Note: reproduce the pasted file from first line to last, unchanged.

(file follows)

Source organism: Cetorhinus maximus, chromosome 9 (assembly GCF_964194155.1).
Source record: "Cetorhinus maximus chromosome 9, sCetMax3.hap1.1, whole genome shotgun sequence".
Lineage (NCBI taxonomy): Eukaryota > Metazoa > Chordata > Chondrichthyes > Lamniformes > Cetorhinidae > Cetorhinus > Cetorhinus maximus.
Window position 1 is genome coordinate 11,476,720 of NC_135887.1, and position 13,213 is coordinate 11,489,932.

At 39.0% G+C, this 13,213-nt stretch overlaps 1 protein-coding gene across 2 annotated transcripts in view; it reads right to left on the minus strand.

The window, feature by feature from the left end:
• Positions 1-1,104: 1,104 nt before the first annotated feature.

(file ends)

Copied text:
Source organism: Cetorhinus maximus, chromosome 9 (assembly GCF_964194155.1).
Source record: "Cetorhinus maximus chromosome 9, sCetMax3.hap1.1, whole genome shotgun sequence".
Lineage (NCBI taxonomy): Eukaryota > Metazoa > Chordata > Chondrichthyes > Lamniformes > Cetorhinidae > Cetorhinus > Cetorhinus maximus.
Window position 1 is genome coordinate 11,476,720 of NC_135887.1, and position 13,213 is coordinate 11,489,932.

At 39.0% G+C, this 13,213-nt stretch overlaps 1 protein-coding gene across 2 annotated transcripts in view; it reads right to left on the minus strand.

The window, feature by feature from the left end:
• Positions 1-1,104: 1,104 nt before the first annotated feature.